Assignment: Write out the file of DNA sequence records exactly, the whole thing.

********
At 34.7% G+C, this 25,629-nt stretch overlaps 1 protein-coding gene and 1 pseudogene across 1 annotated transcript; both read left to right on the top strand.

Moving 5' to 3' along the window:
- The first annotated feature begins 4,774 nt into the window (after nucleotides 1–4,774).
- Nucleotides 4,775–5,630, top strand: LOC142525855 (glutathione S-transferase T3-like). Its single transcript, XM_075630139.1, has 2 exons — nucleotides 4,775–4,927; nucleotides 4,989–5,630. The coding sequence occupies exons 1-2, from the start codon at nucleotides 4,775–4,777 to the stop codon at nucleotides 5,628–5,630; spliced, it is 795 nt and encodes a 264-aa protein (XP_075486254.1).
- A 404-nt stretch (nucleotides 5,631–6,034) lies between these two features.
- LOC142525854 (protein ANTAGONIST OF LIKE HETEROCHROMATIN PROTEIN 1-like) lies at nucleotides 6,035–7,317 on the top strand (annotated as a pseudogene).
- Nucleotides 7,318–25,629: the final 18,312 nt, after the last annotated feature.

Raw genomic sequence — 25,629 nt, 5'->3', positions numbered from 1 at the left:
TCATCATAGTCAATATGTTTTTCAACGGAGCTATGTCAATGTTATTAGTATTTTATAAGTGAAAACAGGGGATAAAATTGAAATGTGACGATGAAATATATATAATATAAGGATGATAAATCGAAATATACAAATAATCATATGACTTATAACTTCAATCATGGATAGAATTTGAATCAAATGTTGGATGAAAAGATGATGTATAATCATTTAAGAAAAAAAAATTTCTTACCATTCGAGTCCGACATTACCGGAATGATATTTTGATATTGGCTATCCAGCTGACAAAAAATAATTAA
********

At 34.7% G+C, this 25,629-nt stretch overlaps 1 protein-coding gene and 1 pseudogene across 1 annotated transcript; both read left to right on the top strand.

Moving 5' to 3' along the window:
- The first annotated feature begins 4,774 nt into the window (after nucleotides 1–4,774).
- Nucleotides 4,775–5,630, top strand: LOC142525855 (glutathione S-transferase T3-like). Its single transcript, XM_075630139.1, has 2 exons — nucleotides 4,775–4,927; nucleotides 4,989–5,630. The coding sequence occupies exons 1-2, from the start codon at nucleotides 4,775–4,777 to the stop codon at nucleotides 5,628–5,630; spliced, it is 795 nt and encodes a 264-aa protein (XP_075486254.1).
- A 404-nt stretch (nucleotides 5,631–6,034) lies between these two features.
- LOC142525854 (protein ANTAGONIST OF LIKE HETEROCHROMATIN PROTEIN 1-like) lies at nucleotides 6,035–7,317 on the top strand (annotated as a pseudogene).
- Nucleotides 7,318–25,629: the final 18,312 nt, after the last annotated feature.

Raw genomic sequence — 25,629 nt, 5'->3', positions numbered from 1 at the left:
TCATCATAGTCAATATGTTTTTCAACGGAGCTATGTCAATGTTATTAGTATTTTATAAGTGAAAACAGGGGATAAAATTGAAATGTGACGATGAAATATATATAATATAAGGATGATAAATCGAAATATACAAATAATCATATGACTTATAACTTCAATCATGGATAGAATTTGAATCAAATGTTGGATGAAAAGATGATGTATAATCATTTAAGAAAAAAAAATTTCTTACCATTCGAGTCCGACATTACCGGAATGATATTTTGATATTGGCTATCCAGCTGACAAAAAATAATTAA